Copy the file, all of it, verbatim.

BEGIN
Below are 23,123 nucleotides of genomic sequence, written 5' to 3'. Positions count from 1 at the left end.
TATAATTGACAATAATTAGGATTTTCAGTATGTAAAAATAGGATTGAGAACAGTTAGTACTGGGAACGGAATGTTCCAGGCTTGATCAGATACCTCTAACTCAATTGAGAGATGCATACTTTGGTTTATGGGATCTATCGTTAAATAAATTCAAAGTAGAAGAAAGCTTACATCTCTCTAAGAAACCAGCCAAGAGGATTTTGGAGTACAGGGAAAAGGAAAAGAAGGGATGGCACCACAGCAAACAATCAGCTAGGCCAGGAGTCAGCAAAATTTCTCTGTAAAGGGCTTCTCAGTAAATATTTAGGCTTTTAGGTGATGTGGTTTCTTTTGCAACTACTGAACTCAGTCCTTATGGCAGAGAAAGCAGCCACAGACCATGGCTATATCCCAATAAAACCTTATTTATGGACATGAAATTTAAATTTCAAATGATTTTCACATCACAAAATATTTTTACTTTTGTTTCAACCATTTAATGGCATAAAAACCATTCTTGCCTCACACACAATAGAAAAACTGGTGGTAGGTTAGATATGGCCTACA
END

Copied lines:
Below are 23,123 nucleotides of genomic sequence, written 5' to 3'. Positions count from 1 at the left end.
TATAATTGACAATAATTAGGATTTTCAGTATGTAAAAATAGGATTGAGAACAGTTAGTACTGGGAACGGAATGTTCCAGGCTTGATCAGATACCTCTAACTCAATTGAGAGATGCATACTTTGGTTTATGGGATCTATCGTTAAATAAATTCAAAGTAGAAGAAAGCTTACATCTCTCTAAGAAACCAGCCAAGAGGATTTTGGAGTACAGGGAAAAGGAAAAGAAGGGATGGCACCACAGCAAACAATCAGCTAGGCCAGGAGTCAGCAAAATTTCTCTGTAAAGGGCTTCTCAGTAAATATTTAGGCTTTTAGGTGATGTGGTTTCTTTTGCAACTACTGAACTCAGTCCTTATGGCAGAGAAAGCAGCCACAGACCATGGCTATATCCCAATAAAACCTTATTTATGGACATGAAATTTAAATTTCAAATGATTTTCACATCACAAAATATTTTTACTTTTGTTTCAACCATTTAATGGCATAAAAACCATTCTTGCCTCACACACAATAGAAAAACTGGTGGTAGGTTAGATATGGCCTACA